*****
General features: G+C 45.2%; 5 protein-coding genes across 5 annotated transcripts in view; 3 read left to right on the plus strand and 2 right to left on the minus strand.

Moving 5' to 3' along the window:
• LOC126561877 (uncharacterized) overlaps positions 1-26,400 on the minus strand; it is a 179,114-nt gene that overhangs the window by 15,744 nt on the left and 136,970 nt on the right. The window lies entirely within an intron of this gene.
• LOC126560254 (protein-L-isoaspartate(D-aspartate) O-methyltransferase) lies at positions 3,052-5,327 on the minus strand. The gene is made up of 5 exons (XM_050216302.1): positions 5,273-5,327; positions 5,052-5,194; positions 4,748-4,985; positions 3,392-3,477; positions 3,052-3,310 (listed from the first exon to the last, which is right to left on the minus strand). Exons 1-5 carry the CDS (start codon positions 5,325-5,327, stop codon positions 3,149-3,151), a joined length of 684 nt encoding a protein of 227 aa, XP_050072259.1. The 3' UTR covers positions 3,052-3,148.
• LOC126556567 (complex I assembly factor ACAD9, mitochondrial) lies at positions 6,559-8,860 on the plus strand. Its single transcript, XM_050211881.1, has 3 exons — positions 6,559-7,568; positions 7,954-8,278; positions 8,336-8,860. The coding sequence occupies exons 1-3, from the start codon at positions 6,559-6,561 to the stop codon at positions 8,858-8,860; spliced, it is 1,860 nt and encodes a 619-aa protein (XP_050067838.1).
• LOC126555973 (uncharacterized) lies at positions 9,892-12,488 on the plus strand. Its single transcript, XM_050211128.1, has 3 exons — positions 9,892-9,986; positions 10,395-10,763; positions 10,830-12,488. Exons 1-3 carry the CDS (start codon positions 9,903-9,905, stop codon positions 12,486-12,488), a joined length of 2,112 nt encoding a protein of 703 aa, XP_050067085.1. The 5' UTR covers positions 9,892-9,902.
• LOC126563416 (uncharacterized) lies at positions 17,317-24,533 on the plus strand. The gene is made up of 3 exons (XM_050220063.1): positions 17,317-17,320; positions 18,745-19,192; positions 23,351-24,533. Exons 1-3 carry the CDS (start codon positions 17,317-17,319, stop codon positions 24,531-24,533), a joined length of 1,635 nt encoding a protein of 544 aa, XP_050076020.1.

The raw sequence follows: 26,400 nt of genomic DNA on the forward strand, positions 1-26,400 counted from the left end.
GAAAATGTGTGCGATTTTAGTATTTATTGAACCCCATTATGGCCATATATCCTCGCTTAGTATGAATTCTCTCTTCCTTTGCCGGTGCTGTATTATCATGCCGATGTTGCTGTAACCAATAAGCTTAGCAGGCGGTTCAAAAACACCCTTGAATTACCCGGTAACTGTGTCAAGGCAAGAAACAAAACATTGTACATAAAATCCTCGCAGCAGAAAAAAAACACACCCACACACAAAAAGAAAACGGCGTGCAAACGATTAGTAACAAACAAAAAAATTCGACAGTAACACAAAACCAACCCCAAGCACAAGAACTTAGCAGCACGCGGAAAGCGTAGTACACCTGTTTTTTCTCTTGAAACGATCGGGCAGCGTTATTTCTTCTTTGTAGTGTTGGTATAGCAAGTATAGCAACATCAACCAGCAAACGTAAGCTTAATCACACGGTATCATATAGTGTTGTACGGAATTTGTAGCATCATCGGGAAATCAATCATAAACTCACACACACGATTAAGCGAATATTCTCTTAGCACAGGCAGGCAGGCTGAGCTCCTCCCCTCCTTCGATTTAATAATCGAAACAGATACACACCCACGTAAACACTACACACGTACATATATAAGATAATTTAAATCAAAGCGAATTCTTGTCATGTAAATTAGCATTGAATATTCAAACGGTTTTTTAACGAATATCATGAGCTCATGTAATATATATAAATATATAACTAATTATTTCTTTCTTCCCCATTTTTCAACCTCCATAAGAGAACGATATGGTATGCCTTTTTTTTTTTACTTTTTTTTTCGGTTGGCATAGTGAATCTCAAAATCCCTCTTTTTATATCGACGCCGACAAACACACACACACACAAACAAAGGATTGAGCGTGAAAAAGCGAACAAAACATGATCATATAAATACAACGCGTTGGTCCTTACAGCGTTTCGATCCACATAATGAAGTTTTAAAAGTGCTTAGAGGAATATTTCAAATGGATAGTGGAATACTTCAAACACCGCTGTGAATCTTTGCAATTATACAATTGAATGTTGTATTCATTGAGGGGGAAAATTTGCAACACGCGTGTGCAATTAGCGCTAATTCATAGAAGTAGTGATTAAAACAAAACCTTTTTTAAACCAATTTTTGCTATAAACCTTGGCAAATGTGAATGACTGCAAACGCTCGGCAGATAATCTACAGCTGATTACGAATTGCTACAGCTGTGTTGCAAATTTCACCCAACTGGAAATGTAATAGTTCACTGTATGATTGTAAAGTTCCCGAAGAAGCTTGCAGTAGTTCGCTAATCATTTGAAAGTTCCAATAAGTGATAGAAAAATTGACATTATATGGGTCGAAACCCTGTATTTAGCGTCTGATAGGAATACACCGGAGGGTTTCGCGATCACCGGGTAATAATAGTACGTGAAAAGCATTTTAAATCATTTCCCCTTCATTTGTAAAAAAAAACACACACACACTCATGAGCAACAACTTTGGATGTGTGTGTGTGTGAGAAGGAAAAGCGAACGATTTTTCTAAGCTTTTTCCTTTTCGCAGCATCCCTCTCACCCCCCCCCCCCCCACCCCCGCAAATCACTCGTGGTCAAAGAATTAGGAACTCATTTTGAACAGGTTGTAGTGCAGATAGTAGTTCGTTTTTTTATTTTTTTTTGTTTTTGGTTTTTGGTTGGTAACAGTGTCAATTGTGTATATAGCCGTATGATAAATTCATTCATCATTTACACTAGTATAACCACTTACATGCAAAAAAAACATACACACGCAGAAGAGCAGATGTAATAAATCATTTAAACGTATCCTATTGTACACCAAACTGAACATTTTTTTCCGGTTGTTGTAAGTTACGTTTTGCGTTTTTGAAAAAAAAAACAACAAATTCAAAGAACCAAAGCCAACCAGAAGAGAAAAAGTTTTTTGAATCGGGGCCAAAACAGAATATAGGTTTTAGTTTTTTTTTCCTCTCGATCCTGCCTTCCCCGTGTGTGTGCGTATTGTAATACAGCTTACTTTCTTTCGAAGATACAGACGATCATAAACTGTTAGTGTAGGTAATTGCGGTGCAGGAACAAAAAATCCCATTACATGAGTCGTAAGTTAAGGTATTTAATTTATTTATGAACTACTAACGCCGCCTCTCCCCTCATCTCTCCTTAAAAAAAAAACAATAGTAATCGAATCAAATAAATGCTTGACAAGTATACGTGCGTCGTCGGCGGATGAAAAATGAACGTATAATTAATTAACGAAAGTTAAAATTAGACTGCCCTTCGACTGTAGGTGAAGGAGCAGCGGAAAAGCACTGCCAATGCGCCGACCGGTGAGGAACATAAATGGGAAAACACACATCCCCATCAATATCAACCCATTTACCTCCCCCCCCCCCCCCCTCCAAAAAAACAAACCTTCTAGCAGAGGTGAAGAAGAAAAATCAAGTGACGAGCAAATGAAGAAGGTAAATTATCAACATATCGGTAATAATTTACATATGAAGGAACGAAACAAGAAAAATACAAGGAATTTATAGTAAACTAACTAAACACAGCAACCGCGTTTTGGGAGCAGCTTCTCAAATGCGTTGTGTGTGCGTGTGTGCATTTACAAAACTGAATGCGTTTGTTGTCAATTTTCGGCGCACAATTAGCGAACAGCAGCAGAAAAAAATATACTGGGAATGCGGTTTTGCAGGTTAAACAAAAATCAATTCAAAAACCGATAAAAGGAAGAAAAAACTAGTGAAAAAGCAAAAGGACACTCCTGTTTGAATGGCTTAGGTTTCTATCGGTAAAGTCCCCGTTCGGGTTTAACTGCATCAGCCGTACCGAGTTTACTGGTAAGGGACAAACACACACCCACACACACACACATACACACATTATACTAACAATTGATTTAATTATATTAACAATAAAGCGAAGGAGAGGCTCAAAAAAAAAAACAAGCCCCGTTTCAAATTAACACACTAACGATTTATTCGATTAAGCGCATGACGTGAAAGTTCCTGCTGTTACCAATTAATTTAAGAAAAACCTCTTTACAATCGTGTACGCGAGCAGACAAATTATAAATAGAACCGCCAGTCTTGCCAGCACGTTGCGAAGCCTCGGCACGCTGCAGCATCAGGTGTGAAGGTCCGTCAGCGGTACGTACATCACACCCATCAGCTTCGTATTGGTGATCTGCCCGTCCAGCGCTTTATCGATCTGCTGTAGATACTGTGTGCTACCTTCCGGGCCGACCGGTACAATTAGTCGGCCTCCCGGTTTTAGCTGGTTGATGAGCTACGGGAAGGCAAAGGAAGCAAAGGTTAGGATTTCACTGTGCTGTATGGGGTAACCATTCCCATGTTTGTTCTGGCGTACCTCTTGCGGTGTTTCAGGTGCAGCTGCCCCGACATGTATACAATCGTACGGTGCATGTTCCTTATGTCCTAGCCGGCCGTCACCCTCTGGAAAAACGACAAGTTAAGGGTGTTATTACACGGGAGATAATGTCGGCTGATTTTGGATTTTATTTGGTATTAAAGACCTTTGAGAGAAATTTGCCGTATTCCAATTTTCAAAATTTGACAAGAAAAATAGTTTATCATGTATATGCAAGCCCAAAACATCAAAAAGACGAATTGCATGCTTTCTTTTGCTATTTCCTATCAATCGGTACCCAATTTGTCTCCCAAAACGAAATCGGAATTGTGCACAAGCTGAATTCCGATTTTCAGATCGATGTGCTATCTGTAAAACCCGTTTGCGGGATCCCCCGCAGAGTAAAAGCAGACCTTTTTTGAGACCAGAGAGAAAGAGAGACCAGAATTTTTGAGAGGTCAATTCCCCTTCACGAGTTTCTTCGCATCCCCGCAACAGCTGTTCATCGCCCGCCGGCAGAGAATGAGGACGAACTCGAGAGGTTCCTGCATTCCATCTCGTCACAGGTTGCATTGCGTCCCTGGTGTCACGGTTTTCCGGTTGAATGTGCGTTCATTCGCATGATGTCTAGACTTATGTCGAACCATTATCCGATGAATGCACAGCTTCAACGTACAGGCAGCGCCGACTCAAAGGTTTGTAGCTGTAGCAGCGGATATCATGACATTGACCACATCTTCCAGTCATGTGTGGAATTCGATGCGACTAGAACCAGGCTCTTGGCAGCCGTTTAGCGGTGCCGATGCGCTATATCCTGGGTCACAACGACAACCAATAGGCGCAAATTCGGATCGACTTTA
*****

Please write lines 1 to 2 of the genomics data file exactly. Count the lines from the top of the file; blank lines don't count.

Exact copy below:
General features: G+C 45.2%; 5 protein-coding genes across 5 annotated transcripts in view; 3 read left to right on the plus strand and 2 right to left on the minus strand.

Moving 5' to 3' along the window: